A keyhole garden is a raised circular vegetable garden with a cut out or keyhole on one side for ease of access with a compost bin in the middle. They originated in Southern Africa where they were made popular by the charity SendaCow and I saw some great examples in Kenya where they were used to grow salad vegetables. These keyhole gardens have enabled families to grow their own vegetables even when they live in areas with extreme climate and poor soil. They have become popular in some of the drier US states too.
The idea is simple. The raised bed gives ease of access. Its not more than an arm’s width so you can reach across. The centrally placed compost bin with an open bottom means you can recycle the garden waste and the nutrients can by used by the surrounding plants. The deep soil and compost helps to retain water, so its ideal for a dry climate. Often a family will pour their waste kitchen water into the bin to maintain moisture when it is too dry for the composting microbes to thrive. You can read some of the inspiring stories here https://sendacow.org/anna-tembo/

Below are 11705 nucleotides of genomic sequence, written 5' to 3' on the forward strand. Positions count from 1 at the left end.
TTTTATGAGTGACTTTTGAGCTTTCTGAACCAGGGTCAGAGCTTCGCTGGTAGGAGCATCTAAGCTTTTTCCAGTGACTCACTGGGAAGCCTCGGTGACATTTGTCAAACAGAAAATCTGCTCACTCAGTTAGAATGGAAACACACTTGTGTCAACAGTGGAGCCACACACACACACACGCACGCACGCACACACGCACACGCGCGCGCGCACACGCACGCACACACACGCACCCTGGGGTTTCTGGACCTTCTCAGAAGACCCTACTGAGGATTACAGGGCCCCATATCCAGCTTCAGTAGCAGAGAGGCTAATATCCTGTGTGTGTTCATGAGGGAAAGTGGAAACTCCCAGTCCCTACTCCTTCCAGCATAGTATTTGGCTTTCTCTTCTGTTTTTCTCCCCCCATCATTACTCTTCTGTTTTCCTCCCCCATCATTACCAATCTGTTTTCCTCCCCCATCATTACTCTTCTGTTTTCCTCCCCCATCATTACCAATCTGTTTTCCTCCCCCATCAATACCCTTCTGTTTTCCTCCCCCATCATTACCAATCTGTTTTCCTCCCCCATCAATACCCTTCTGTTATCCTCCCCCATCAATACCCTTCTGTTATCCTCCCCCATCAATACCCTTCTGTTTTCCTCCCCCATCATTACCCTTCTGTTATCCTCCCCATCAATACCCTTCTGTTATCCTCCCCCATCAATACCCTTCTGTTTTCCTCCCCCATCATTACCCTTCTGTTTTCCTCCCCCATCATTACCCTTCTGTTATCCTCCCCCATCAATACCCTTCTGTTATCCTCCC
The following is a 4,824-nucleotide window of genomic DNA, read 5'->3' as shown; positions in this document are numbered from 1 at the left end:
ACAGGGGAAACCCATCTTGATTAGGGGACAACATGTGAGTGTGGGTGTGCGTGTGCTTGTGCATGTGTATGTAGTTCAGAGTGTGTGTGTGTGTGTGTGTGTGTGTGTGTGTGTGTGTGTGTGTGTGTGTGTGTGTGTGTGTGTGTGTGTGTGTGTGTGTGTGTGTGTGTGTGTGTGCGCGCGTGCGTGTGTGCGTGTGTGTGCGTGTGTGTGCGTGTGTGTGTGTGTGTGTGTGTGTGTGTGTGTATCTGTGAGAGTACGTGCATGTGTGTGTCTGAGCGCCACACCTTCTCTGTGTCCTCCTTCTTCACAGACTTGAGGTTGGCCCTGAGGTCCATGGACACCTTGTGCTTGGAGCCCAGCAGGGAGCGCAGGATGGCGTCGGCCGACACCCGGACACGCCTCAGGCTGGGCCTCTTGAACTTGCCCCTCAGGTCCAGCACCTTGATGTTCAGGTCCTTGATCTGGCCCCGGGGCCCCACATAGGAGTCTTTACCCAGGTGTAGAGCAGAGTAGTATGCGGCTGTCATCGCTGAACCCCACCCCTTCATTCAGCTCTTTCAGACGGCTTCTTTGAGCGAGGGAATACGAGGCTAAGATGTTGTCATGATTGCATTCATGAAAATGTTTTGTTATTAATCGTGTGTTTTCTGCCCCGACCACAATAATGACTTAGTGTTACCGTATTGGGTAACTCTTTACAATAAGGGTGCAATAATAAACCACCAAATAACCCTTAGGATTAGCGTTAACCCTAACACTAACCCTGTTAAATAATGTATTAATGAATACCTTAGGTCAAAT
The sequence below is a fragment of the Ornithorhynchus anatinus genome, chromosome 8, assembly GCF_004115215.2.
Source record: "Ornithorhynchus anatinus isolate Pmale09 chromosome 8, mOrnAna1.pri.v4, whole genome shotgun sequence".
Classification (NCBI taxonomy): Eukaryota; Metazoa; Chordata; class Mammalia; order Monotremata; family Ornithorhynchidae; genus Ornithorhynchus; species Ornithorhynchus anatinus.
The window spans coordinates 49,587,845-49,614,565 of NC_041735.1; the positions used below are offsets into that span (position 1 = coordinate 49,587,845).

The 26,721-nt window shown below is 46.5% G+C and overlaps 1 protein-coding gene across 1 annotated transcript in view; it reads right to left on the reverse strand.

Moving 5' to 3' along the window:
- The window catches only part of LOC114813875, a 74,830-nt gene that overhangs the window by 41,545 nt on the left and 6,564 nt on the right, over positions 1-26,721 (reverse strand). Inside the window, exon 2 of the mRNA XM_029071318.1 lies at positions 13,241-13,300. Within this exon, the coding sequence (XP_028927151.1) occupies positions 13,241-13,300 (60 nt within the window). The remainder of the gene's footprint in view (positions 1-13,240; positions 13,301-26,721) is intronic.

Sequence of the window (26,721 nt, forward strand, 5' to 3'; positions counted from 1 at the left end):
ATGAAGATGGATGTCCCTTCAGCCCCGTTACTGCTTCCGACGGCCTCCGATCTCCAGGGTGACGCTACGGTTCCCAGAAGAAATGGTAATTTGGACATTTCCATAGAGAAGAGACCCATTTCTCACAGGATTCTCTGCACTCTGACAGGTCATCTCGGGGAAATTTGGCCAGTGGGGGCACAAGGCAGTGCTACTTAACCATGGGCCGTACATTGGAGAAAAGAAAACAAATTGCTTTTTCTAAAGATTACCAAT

This is one I saw in a demonstration garden at Kadoorie Farm, an amazing organic farm in Hong Kong. This one, however, lacks the compost bin.
I have wanted to trial a keyhole bed for a while but never had the time to build a stone / brick wall. However, I had a couple of huge tractor tyres and I wanted to do something with them. Then I acquired a length of drain piping. And from that I decided to make my own style keyhole bed.
The tyre sits on the soil. I made some holes in the sides of the drainage pipe and placed it in the middle of the tyre. Then I placed some logs, branches, twigs at the bottom of the bed to provide a long-term supply of carbon and to help retain moisture (rather like a HugelKultur bed) and I backfilled the tyre with some well rotted compost. I planted up with squash as these greedy plants would benefit from the abundance of nutrients. Then I covered the surface with a mulch of wool to trap moist and (hopefully) keep the slugs at bay.
The main image shows the squash plants six weeks later, growing nicely with plenty of fruits.
It didn’t take me long to fill the compost bin! Hopefully by next spring the system will be self sustaining. I can use the compost from the bin to top up the bed while the liquid running off the fresh green material in the compost bin will feed the microbes and boost the plants.